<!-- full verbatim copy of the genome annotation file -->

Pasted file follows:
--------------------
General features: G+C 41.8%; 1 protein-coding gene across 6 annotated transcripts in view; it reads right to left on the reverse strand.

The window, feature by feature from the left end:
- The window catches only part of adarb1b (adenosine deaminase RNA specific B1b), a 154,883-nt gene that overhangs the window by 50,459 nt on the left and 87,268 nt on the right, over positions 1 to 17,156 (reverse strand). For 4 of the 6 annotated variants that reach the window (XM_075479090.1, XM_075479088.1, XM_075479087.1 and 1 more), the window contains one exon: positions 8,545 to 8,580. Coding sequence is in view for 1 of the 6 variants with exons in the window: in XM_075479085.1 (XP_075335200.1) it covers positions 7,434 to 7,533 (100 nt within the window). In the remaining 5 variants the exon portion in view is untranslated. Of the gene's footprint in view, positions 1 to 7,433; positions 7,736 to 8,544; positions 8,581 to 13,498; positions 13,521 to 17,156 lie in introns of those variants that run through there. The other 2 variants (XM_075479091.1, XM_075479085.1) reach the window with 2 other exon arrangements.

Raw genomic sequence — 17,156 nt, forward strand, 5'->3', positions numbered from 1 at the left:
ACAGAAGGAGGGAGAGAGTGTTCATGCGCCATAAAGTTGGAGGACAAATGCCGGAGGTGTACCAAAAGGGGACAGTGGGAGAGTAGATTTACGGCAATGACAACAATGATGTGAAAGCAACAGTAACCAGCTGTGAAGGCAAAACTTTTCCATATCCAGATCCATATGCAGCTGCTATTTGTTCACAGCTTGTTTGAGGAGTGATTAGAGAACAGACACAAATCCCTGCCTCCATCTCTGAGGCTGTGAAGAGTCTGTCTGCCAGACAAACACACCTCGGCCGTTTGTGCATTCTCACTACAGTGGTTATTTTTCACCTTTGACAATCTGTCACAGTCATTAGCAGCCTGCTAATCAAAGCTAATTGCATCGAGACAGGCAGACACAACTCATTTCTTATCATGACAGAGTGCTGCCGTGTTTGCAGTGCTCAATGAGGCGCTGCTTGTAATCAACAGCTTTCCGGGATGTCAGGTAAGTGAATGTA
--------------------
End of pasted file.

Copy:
General features: G+C 41.8%; 1 protein-coding gene across 6 annotated transcripts in view; it reads right to left on the reverse strand.

The window, feature by feature from the left end:
- The window catches only part of adarb1b (adenosine deaminase RNA specific B1b), a 154,883-nt gene that overhangs the window by 50,459 nt on the left and 87,268 nt on the right, over positions 1 to 17,156 (reverse strand). For 4 of the 6 annotated variants that reach the window (XM_075479090.1, XM_075479088.1, XM_075479087.1 and 1 more), the window contains one exon: positions 8,545 to 8,580. Coding sequence is in view for 1 of the 6 variants with exons in the window: in XM_075479085.1 (XP_075335200.1) it covers positions 7,434 to 7,533 (100 nt within the window). In the remaining 5 variants the exon portion in view is untranslated. Of the gene's footprint in view, positions 1 to 7,433; positions 7,736 to 8,544; positions 8,581 to 13,498; positions 13,521 to 17,156 lie in introns of those variants that run through there. The other 2 variants (XM_075479091.1, XM_075479085.1) reach the window with 2 other exon arrangements.

Raw genomic sequence — 17,156 nt, forward strand, 5'->3', positions numbered from 1 at the left:
ACAGAAGGAGGGAGAGAGTGTTCATGCGCCATAAAGTTGGAGGACAAATGCCGGAGGTGTACCAAAAGGGGACAGTGGGAGAGTAGATTTACGGCAATGACAACAATGATGTGAAAGCAACAGTAACCAGCTGTGAAGGCAAAACTTTTCCATATCCAGATCCATATGCAGCTGCTATTTGTTCACAGCTTGTTTGAGGAGTGATTAGAGAACAGACACAAATCCCTGCCTCCATCTCTGAGGCTGTGAAGAGTCTGTCTGCCAGACAAACACACCTCGGCCGTTTGTGCATTCTCACTACAGTGGTTATTTTTCACCTTTGACAATCTGTCACAGTCATTAGCAGCCTGCTAATCAAAGCTAATTGCATCGAGACAGGCAGACACAACTCATTTCTTATCATGACAGAGTGCTGCCGTGTTTGCAGTGCTCAATGAGGCGCTGCTTGTAATCAACAGCTTTCCGGGATGTCAGGTAAGTGAATGTA